Metal matrix composites (MMC) are known to be very hard materials and to exhibit exceptional wear resistance. In this respect, several investigators used TiC as reinforcing medium in a ferrous metal matrix in order to enhance mechanical properties. Furthermore, wear resistance of MMC have been developed, which are produced by powder metallurgy.9­11) Mixing of the matrix powder and reinforcing particles must be through a milling procedure in order to

    achieve uniform dispersion of the reinforcing phase. The vacuum-sintering cycle and environment must be chosen to obtain components with near theoretical density.12) This study used different volume fractions of TiC powders added to cobalt-based powders to investigate the effect of various sintering temperatures on the composite material in order to produce a higher strength and hardness of materials, and to evaluate the effects of microstructures and mechanical properties on cobalt-based alloys with added TiC powders.

    2. Experimental Procedure

    In this research, different amounts of TiC powders (0, 10, 15 and 20mass%) were mixed and added to cobalt-based alloy powders as composite materials. The cobalt powder was added to the various TiC specimens, which were designated as T0, T10, T15 and T20, respectively. The mixing process was finished by planetary ball milling and granulation in a laboratory. In the experiment, the weight ratio of TiC powder and the WC ball was 1 : 8; the rotation speed was kept at 300 rpm and the milling continued for 12 h. After being milled, the powders were passed through a 200-mesh screen, with PVA (polyvinyl alcohol) used as a binder. The green body (6 © 5.5 © 40mm) of the composite specimen was produced by a single-axis hydraulic machine, using a forming pressure of 2 tons and a holding pressure time of 15 s. In addition, the vacuum was maintained at 1.33 © 10­8­1.33 © 10­9MPa, and the vacuum sintering temperature was kept at 1260, 1270, 1280 and 1290°C for 1 h, respectively.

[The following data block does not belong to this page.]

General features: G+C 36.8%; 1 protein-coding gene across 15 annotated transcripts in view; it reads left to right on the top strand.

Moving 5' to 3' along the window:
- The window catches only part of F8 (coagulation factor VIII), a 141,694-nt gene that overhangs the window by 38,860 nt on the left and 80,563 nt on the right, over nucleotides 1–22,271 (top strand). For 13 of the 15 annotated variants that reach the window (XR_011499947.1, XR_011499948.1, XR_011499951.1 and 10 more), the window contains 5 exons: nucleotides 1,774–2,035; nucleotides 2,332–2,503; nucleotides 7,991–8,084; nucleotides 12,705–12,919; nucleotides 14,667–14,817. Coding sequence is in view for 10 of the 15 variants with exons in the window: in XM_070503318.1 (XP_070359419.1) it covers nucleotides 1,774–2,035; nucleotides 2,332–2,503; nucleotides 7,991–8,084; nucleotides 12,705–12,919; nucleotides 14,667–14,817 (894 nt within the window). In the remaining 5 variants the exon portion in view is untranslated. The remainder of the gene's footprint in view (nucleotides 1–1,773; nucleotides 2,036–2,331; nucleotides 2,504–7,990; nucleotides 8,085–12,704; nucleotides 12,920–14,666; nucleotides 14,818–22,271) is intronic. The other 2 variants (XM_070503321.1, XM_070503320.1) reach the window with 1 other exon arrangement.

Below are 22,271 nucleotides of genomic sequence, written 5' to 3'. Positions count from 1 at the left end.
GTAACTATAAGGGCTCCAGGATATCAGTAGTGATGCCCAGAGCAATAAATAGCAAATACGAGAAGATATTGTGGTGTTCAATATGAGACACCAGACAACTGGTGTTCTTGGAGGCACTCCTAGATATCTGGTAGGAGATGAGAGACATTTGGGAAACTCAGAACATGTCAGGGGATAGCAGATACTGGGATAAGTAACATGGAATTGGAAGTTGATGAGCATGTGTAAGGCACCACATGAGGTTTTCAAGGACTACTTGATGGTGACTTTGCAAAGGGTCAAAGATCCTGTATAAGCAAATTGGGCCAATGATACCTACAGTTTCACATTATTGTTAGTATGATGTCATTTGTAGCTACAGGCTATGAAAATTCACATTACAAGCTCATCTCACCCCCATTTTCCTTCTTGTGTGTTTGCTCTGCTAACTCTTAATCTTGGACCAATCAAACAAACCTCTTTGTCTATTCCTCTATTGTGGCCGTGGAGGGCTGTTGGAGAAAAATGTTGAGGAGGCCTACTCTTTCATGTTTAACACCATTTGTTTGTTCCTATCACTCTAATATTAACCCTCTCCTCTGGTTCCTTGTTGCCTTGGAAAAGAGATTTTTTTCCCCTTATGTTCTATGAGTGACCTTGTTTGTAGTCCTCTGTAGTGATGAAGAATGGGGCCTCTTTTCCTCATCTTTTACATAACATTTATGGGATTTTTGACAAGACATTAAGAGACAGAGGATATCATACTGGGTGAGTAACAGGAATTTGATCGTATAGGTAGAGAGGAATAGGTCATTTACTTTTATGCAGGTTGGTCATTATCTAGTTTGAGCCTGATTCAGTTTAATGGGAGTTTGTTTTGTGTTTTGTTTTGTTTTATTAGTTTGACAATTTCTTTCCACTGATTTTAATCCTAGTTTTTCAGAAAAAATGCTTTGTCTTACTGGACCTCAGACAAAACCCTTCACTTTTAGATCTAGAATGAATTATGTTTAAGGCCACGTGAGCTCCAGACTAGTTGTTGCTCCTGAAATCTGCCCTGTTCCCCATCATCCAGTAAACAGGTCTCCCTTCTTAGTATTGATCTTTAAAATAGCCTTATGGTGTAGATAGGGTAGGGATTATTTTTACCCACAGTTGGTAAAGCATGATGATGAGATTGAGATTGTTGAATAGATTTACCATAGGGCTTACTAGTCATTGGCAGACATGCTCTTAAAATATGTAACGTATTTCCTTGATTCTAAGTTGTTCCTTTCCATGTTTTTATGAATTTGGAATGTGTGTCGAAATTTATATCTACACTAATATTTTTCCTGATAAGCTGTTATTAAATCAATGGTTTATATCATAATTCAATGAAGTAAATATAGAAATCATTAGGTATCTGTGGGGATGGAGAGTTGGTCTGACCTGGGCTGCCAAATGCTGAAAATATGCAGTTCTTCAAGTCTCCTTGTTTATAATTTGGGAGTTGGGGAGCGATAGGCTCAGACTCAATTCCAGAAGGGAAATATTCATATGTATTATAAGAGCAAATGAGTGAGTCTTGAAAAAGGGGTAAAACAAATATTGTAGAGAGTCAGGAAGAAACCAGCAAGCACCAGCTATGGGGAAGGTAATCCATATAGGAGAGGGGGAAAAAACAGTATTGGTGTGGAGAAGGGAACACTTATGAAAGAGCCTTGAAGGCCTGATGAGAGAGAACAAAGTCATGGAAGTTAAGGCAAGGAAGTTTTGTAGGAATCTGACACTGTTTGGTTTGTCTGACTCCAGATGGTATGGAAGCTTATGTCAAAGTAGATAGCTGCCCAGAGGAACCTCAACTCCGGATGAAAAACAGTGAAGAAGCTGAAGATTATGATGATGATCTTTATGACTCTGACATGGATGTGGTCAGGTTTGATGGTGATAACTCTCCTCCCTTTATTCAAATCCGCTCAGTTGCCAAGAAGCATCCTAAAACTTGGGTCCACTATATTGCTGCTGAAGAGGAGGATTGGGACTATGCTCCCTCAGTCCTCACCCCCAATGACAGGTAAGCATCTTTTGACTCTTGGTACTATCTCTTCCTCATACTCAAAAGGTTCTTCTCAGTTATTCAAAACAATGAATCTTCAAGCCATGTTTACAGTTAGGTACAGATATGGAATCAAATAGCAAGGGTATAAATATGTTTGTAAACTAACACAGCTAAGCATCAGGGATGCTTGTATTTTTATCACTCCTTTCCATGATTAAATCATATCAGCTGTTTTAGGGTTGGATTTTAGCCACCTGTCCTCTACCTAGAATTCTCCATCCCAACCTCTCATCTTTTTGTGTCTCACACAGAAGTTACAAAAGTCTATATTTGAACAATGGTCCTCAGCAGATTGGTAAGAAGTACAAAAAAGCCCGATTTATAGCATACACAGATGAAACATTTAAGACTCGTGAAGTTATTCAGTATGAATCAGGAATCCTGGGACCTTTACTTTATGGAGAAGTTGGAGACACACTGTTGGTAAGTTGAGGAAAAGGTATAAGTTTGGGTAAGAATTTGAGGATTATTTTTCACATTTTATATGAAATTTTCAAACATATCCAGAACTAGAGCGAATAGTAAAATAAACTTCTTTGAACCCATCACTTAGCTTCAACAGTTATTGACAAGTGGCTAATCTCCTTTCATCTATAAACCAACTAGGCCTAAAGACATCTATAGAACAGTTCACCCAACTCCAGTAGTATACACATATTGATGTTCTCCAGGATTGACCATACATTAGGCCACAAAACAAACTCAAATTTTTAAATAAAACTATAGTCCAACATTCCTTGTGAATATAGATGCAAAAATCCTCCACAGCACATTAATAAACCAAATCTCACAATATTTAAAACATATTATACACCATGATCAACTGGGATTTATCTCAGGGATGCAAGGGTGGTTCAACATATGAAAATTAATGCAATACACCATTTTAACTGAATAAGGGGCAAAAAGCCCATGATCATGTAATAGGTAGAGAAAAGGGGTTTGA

To evaluate the effects of MC carbide precipitations on the cobalt-based alloy adding TiC powder via vacuum sintering process, this study conducted apparent porosity, relative density, hardness, Transverse Rupture Strength (TRS) tests, Optical Microscopy (OM) and Scanning Electron Microsco- py (SEM) microstructure inspections. The Hung Ta universal material test machine (HT-9501A) with a maximum load of+Corresponding author, E-mail: changsh@ntut.edu.tw

    Materials Transactions, Vol. 54, No. 3 (2013) pp. 399 to 404 ©2013 The Japan Institute of Metals EXPRESS REGULAR ARTICLE


  • 25 tons was used for 3-point bending (TRS) tests (ASTM B528-05). L was 30mm, b and h were 5mm in the equation Rbm = 3FLk/2bh2, respectively. The specimen dimensions of the 3-point bending test were 5 © 5 © 40mm. Porosity test was conducted in accordance to the ASTM C373-88 standard. Hardness tests were measured by HRA with a loading of 60 kg, which followed the ASTM B294 standard.

    3. Results and Discussion

    3.1 Effects of TiC powder and sintering temperature on the microstructure